A plague doctor's contract was an agreement between a town's administrators and a doctor to treat bubonic plague patients. These contracts are present in European city archives.[6] Their contractual responsibility was to treat plague patients, and no other type of patient, to prevent spreading the disease to the uninfected.[33] A plague doctor had to serve a long quarantine after seeing a plague patient. The doctor was regarded as a "contact" who by agreement had to live in isolation to be quarantined.[34][17]


The bargaining which always preceded the final contract often consisted of serious negotiations. For example, the town administrators of Turin in 1630 were considering the terms of an agreement requested by one Dr. Maletto to become their plague doctor. After much negotiating, they instructed their broker representatives to make a fair and prompt deal as soon as possible with this Dr. Maletto. They were told to get the best possible deal for their city, but to be careful not to lose the opportunity of hiring this plague doctor, as it would be difficult to find someone else to perform these dangerous duties at such a low rate.

As an example of the tough negotiating that went on between plague doctors and infected European towns, there is in Pavia an original agreement between one Giovanni de Ventura and the city in their archives that shows a sixteen clause contract that was further amended even after originally written. Clause one originally showed 30 florins per month for pay, but later modified to be net of living expenses. Clause two was originally that the pay was to be given two months in advance, but later modified to monthly. Clause five provided originally a severance pay of two months, but later modified that to one month's pay. Clause six said the said master Giovanni shall not be bound nor held under obligation except only in attending the plague patients which was later amplified with ...the doctor must treat all patients and visit infected places as it shall be found to be necessary. Clause seven had to do with full citizenship and the original text was modified with according to how he shall behave himself.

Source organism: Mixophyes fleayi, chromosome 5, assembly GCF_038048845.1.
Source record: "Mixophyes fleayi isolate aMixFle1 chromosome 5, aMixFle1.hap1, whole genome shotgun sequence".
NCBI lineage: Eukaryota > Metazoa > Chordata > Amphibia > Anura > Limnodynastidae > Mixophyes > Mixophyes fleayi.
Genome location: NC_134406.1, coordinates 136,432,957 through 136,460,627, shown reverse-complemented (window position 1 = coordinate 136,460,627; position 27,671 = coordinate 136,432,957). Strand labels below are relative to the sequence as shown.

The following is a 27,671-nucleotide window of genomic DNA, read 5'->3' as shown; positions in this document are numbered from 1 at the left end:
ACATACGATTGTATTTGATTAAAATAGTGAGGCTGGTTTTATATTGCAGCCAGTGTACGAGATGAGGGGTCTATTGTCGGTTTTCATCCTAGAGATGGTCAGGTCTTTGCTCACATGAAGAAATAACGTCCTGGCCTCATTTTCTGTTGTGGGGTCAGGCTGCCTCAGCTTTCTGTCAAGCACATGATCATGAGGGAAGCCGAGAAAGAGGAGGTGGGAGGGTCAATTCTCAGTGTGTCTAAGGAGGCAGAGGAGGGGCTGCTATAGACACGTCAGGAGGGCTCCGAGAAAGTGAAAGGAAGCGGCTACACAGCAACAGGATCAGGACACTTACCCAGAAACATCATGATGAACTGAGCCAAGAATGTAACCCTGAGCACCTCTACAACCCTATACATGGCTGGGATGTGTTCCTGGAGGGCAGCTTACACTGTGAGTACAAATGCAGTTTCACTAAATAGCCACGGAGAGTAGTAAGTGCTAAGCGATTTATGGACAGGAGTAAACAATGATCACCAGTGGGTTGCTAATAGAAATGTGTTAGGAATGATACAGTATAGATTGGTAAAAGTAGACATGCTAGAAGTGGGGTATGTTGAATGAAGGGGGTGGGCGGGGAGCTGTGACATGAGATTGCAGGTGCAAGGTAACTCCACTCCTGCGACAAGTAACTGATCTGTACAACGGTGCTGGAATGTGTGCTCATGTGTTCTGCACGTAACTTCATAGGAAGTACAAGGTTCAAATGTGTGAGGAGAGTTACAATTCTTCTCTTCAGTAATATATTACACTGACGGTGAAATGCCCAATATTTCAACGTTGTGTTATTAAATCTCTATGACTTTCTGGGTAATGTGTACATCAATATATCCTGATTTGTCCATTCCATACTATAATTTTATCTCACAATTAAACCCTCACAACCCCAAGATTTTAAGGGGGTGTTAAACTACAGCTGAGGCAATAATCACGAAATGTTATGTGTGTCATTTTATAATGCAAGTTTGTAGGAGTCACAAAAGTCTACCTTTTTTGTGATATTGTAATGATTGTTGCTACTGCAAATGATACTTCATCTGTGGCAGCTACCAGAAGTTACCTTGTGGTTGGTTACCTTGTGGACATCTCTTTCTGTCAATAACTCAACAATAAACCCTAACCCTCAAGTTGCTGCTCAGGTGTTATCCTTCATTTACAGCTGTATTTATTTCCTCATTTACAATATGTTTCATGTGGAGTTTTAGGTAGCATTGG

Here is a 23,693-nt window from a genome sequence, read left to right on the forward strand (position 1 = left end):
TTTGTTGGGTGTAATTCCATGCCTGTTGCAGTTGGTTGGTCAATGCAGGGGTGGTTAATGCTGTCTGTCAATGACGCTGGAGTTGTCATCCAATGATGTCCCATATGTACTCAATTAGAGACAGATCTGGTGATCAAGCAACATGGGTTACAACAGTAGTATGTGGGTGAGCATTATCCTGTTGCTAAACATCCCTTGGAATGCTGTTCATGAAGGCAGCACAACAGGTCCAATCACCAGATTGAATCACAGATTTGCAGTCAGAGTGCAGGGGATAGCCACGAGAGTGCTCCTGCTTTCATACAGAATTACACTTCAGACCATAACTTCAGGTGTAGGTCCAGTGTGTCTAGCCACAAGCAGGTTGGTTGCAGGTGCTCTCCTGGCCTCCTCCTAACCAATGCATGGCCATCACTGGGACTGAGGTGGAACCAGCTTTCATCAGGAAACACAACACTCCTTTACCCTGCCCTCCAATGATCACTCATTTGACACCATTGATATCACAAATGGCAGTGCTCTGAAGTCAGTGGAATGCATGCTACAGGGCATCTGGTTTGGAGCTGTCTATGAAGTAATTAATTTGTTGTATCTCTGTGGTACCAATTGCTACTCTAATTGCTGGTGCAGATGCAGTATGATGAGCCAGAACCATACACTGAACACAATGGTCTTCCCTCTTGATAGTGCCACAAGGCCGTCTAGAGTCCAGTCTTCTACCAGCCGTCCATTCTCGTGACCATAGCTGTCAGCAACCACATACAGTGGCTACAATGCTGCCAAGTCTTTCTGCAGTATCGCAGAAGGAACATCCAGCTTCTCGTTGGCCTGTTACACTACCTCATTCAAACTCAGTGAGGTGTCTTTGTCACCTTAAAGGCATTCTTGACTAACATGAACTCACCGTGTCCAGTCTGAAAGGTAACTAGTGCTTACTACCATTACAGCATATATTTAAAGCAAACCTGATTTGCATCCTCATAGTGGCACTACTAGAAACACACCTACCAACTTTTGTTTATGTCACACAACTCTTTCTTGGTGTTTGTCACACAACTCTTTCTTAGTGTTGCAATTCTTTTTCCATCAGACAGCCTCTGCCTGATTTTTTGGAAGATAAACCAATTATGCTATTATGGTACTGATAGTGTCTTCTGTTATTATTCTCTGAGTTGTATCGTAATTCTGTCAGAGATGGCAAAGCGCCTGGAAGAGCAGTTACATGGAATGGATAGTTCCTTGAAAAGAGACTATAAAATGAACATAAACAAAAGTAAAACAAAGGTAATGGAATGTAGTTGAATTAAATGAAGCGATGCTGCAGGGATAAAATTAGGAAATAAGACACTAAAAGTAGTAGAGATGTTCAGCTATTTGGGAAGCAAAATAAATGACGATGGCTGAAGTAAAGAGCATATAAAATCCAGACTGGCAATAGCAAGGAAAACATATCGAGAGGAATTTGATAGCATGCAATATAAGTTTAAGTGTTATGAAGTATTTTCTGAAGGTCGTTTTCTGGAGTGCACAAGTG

Bernardino di Francesco Rinaldi obtained a clause in his contract when he was hired as plague doctor by the city of Volterra in 1527 that said essentially that the city had the obligation to provide Bernardino with all and everything necessary for his life support (i.e. food, water), and for these living expenses to be paid through the city expenditures.


In 1527, in the city of Prato, a plague doctor named Stefano Mezzettino was seen attending other patients without a custodian. The rule in the plague doctor contract was that a custodian must always be with the plague doctor when he visits other patients. This created much danger for the public. He was fined for his illegal act and breaking the rule of the plague doctor contract.[6]

Notable plague doctors[edit]


  1. ^ a b Cipolla 1977, p. 65.
  2. ^ Cipolla 1977, p. 68.
  3. ^ Andrew Whalen On 3/19/20 at 1:31 PM EDT (2020-03-19). "Are surgical masks the new plague masks? A history of the not-always-helpful ways we've reacted to pandemics". Newsweek. Retrieved 2021-03-09.
  4. ^ a b c d Byrne 2006, p. 170.
  5. ^ Rosenhek, Jackie (October 2011). "Doctors of the Black Death". Doctor's Review. Archived from the original on 2014-05-06. Retrieved 2014-05-06.
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  7. ^ Ellis, Oliver C., A History of Fire and Flame 1932 , Kessinger Publishing, 2004, p. 202. ISBN 1-4179-7583-0
  8. ^ a b c Byrne 2006, p. 169.
  9. ^ Simon, Matthew, Emergent Computation: emphasizing bioinformatics, Publisher シュプリンガー・ジャパン株式会社, 2005, p. 3. ISBN 0-387-22046-1
  10. ^ Encyclopedia of infectious diseases : modern methodologies. Michel Tibayrenc. Hoboken, N.J.: Wiley-Liss. 2007. ISBN 978-0-470-11420-9. OCLC 181344580.CS1 maint: others (link)
  11. ^ Black, Winston (19 May 2020). "Plague doctors: Separating medical myths from facts". livescience. Retrieved 15 January 2021.
  12. ^ Byrne 2006, p. 168.
  13. ^ Byfield, Ted, Renaissance: God in Man, A.D. 1300 to 1500: But Amid Its Splendors, Night Falls on Medieval Christianity, Christian History Project, 2010, p. 37. ISBN 0-9689873-8-9
  14. ^ Wray 2009, p. 172.
  15. ^ Wray 2009, p. 173.
  16. ^ "The Plague Doctor". 2012-04-02. Archived from the original on 2013-02-12. Retrieved 2012-06-12.
  17. ^ a b Gottfried 1983, p. 126.
  18. ^ Gottfried 1983, pp. 127–128.
  19. ^ *Pommerville (Body Systems), p. 15
    • Bauer 2003, p. 145
    • Byfield, p. 26